I LOVE my puppy, Finn. James and I adopted him from Baja Dog Rescue in May, and he quickly wiggled his way into our hearts. We had both wanted a dog of our own for years, but logistically/financially, it just wouldn't have worked out. When I began my career in real estate (with the flexibility to work from home), the timing seemed perfect to add a furry family member to the Aprill-Gray clan. Along came Finn, an extraordinarily sweet and loving little mutt. BUT, living in a townhouse with a puppy was such an adjustment! If you are itching for a dog, and live in a condo or townhouse, check out my best tips (based on experience!) and evaluate whether there's room in your heart and home for a fur baby.
Unfortunately, you can't just run to your nearest shelter and take home a dog! If you are renting, you must get permission from your landlord. He or she may charge you a pet deposit or even increased monthly rent. It's best to get the agreement in writing, if possible. Make sure to talk to him about what a responsible pet owner you will be, to keep damage to the condo, barking, etc. to a minimum. If you own your condo or townhouse, you'll need to reach out to your HOA to check on their pet policy. Many HOAs have restrictions about the type of dog (breed restrictions), dog weight, or number of total pets allowed per unit.
Talk to a trusted neighbor (or two) about getting a dog. Ideally, this neighbor already has a dog himself, so you can ask him for tips about where he walks the pup, what vet he uses, etc. The key here, though, is to ask the neighbor to be your ears when you are not home. Ask your neighbor to let you know ASAP if Fido is barking/whining/howling when you are not home. You'll want to remediate the noise quickly, which is hard to do if you don't know it's happening!
This is a biggie. If you work a normal 8-hour day (plus commute time), that is a very long time to leave a dog home alone. An older dog MAY be okay waiting for this long, but may need someone to let him out in the middle of the day. However, for a puppy, that's just not going to cut it. When we first got Finn, he had to go outside every 20 minutes (not an exaggeration). He's now up to 3-4 hours, which is much more reasonable. Do you have the flexibility to work from home or come home often? Do you have a friend or neighbor who can help take your pet outside during the day? Can you afford a dog walker or pet sitter for when you're at work? These are very big questions that you need to have answers to before adopting a pup!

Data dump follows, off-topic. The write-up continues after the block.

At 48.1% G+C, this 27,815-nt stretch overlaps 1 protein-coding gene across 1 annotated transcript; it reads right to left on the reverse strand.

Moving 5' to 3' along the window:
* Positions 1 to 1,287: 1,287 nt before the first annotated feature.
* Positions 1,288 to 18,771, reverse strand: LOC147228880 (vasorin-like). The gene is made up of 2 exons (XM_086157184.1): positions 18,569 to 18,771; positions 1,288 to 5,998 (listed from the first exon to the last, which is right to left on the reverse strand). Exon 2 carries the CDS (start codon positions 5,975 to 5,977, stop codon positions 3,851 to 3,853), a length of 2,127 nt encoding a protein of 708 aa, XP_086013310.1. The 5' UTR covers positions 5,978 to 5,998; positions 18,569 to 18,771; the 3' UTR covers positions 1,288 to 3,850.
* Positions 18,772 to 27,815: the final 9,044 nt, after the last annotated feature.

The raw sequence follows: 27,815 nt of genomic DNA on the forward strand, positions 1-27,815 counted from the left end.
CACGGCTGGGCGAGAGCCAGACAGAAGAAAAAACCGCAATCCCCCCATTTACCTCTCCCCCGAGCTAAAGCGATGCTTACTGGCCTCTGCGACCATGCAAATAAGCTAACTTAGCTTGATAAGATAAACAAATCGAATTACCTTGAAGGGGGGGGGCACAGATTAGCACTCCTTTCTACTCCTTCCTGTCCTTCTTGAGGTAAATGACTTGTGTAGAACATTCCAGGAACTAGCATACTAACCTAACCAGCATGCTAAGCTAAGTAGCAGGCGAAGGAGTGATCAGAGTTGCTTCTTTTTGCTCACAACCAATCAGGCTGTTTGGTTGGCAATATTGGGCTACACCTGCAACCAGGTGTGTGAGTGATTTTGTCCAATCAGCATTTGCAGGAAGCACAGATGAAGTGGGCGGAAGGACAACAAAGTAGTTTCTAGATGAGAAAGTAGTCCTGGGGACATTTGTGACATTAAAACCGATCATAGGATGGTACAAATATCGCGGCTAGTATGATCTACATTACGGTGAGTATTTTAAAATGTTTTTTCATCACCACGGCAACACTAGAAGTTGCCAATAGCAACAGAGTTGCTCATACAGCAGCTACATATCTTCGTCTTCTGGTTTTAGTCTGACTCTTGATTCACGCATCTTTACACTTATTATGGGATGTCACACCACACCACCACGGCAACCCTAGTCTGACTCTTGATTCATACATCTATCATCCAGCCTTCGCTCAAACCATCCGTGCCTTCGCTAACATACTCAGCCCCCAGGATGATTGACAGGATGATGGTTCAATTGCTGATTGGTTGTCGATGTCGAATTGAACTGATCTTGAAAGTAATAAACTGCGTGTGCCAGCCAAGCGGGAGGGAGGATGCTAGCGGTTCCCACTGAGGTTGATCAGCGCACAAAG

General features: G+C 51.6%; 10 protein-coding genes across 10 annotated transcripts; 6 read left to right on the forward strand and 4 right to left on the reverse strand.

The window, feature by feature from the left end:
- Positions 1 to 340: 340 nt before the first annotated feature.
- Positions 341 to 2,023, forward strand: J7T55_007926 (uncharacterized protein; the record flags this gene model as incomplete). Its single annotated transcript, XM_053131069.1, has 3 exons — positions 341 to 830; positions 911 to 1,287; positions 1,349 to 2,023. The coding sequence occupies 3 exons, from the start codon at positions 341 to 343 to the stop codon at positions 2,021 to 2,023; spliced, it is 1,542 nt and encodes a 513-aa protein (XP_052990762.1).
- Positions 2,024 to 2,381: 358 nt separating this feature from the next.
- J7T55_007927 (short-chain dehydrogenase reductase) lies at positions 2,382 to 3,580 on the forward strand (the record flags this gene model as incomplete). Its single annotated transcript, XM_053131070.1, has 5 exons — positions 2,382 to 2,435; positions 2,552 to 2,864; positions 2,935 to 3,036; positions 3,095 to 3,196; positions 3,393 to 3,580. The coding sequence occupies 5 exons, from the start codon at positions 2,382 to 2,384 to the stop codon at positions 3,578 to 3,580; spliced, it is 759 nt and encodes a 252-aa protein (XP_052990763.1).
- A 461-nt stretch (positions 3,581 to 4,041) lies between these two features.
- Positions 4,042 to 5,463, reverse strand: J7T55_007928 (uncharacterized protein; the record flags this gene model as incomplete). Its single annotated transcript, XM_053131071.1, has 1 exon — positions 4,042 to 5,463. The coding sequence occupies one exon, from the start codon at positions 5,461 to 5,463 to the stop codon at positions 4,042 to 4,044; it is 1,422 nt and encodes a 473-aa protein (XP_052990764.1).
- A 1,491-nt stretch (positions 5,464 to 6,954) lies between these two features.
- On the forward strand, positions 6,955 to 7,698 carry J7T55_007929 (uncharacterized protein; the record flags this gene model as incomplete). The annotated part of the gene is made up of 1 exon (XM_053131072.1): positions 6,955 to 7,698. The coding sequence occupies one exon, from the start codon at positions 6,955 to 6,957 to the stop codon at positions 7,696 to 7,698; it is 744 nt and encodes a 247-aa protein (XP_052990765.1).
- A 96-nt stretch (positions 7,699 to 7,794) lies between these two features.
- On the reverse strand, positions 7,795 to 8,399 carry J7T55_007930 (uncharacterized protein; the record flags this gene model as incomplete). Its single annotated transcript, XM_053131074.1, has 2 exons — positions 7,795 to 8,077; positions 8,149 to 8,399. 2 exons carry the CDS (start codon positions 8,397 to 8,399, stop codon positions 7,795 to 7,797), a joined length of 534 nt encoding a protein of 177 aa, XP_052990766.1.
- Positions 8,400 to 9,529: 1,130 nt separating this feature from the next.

This is probably the best advice I can give, if you want a calm and well-behaved dog at home. Finn goes to the dog park for about 2 hours every day, and he absolutely needs that time spent running around! When we get home, he sleeps and is a perfect angel. If he does not get sufficient exercise, you can return home to a destruction zone (think trashcan-diving, toilet paper eating, cat chasing, barking, furniture chewing, accidents, and more). If you like walking or jogging, that's a perfect way to tire your dog out before and after work! Dog parks, dog beaches, doggie daycare, etc. are also great. In general, an exhausted puppy is a good puppy, so spend some time thinking about whether that commitment will fit into your lifestyle.
If you have considered all of the above tips/areas of concern, and you think you're ready to add a dog to your life, go for it!!! Having a dog has honestly been so wonderful, rewarding, and fun for us. I am actually considering sending out Christmas cards next month with Finn on them, but haven't decided yet whether that's embarrassing. :)
Here are a few shameless pics of my baby: